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IP in Fashion - Community Registered Designs - A Brief Overview
What is a registered Community design?
A registered Community design protects the appearance of a product or part of a product and enables the owner to enforce its rights against infringers within the EU.
Why register a design?
- Speed: Protection starts from the application date. Registration is likely to take place within two to four weeks of filing the design with EUIPO.
- Geographical scope: The right provides EU-wide protection with the possibility of further international protection.
- Enforcement: A pan-European injunction may be available and is a cost-effective way of protecting a design in a number of different markets.
How long does protection last?
Protection lasts for an initial period of five years before further costs arise for renewal of the design. The maximum number of renewals is four, providing for a maximum term of 25 years.
What will registration cost?
- The basic registration fee for a first design for five years of protection is EUR350.
- There are lower fees for further designs registered at the same time.
- Renewal fees are set at EUR90 for the first, rising to EUR180 for a maximum fourth renewal.
When should a design be registered?
Although there is a 12-month grace period (see further below), an application to register a design should ideally be lodged prior to publication where possible, ideally the day before or the same day that the design is presented to the public.
What rights does a designer have if a third party infringes the registered design?
- A design owner can prevent third parties from producing, selling, importing or exporting products in which the design is incorporated. If a court finds that a defendant has infringed a Community design, it may order, among other things, the seizure of infringing products, and the seizure of materials and implements predominantly used in the manufacture of the infringing goods.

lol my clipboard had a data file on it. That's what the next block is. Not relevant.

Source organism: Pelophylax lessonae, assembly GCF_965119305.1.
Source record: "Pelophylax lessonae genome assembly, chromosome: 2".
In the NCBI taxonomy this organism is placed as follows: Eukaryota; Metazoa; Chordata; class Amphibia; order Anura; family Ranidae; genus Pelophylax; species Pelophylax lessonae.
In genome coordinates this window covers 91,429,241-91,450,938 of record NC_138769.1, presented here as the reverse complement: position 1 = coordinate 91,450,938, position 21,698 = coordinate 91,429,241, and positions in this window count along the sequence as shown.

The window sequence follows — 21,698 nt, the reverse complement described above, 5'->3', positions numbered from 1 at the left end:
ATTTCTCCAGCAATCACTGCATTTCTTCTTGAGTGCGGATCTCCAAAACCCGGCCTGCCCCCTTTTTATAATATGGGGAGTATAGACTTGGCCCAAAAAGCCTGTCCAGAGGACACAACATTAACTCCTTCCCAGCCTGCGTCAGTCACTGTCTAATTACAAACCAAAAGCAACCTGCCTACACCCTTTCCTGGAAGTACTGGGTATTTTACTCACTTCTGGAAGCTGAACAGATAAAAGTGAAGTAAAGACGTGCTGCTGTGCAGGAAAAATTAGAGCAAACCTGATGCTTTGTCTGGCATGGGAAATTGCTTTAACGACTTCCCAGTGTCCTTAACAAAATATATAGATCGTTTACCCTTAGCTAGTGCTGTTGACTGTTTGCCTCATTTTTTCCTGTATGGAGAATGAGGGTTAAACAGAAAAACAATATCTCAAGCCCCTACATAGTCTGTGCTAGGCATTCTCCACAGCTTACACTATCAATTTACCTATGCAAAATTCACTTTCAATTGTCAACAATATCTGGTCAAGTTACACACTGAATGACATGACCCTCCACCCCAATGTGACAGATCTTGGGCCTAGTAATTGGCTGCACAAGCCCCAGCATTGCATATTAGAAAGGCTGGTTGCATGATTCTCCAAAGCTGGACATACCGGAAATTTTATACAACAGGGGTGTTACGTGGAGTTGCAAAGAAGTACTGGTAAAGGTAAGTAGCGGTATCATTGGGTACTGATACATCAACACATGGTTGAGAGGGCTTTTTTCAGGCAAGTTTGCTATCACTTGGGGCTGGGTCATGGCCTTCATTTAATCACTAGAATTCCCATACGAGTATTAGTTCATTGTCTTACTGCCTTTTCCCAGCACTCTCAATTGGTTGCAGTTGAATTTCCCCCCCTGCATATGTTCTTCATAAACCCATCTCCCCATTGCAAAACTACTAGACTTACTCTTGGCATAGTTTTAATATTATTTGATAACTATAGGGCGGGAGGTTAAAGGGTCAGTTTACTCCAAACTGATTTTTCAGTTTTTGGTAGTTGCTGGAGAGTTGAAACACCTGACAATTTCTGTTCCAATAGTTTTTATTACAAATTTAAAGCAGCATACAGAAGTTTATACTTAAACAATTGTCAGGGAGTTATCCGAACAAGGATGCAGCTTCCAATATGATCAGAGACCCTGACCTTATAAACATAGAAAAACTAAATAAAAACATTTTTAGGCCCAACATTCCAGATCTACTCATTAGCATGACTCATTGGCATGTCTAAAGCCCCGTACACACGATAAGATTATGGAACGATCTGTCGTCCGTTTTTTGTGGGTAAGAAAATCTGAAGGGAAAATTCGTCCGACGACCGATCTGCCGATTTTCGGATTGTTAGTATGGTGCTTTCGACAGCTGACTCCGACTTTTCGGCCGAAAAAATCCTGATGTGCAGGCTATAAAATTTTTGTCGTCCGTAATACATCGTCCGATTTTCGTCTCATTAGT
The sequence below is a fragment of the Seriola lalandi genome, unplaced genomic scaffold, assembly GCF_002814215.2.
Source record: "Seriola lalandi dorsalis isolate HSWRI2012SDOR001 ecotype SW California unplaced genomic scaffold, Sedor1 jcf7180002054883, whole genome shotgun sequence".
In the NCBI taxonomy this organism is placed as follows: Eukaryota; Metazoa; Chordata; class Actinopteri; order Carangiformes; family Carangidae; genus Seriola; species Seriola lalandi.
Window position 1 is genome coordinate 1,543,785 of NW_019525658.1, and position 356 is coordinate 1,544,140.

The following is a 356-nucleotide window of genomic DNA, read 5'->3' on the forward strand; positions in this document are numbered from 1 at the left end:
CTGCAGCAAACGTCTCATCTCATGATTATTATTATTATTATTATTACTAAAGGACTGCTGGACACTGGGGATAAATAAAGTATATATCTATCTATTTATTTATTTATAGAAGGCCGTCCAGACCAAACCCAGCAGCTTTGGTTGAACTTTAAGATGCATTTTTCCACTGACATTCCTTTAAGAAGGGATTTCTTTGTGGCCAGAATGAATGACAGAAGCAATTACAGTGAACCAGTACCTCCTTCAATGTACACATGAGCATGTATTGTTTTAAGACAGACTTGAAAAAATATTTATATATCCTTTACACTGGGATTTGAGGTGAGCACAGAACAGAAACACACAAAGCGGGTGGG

- Design rights may be enforced in certain circumstances via a single action throughout the entire EU. The scope of the right will automatically extend in line with EU enlargement.
- Shipments can be stopped at the EU border in the case of infringement by presenting the registration certificate. As Community registered designs are quickly available, it can be convenient to use this form of protection as a first line of defence.
What if a design that was not registered becomes very popular: is it too late to register it?
There is a 12-month grace period which starts on the date of publication. However, filing after publication can potentially lead to uncertainty regarding the ability to claim that the design meets the requirements of registrability if third parties enter the market in the grace period. Where possible, an application should therefore ideally be lodged prior to launch.
What are the requirements for registration?
Designs which are “new” and have “individual character”.
What cannot be protected?
- Non-visible parts (that is, component parts which cannot be seen once the product is made).
- Features of the appearance of a product which are solely dictated by the technical function of the product.
- Designs which go against public policy or morality.
On what basis may a design be deemed to be unregistrable?
- If the design does not satisfy the requirements for protection (namely novelty, individuality, non-functionality, respect for public policy and morality).
- If the design conflicts with a third party’s prior right or violates a third party’s copyright.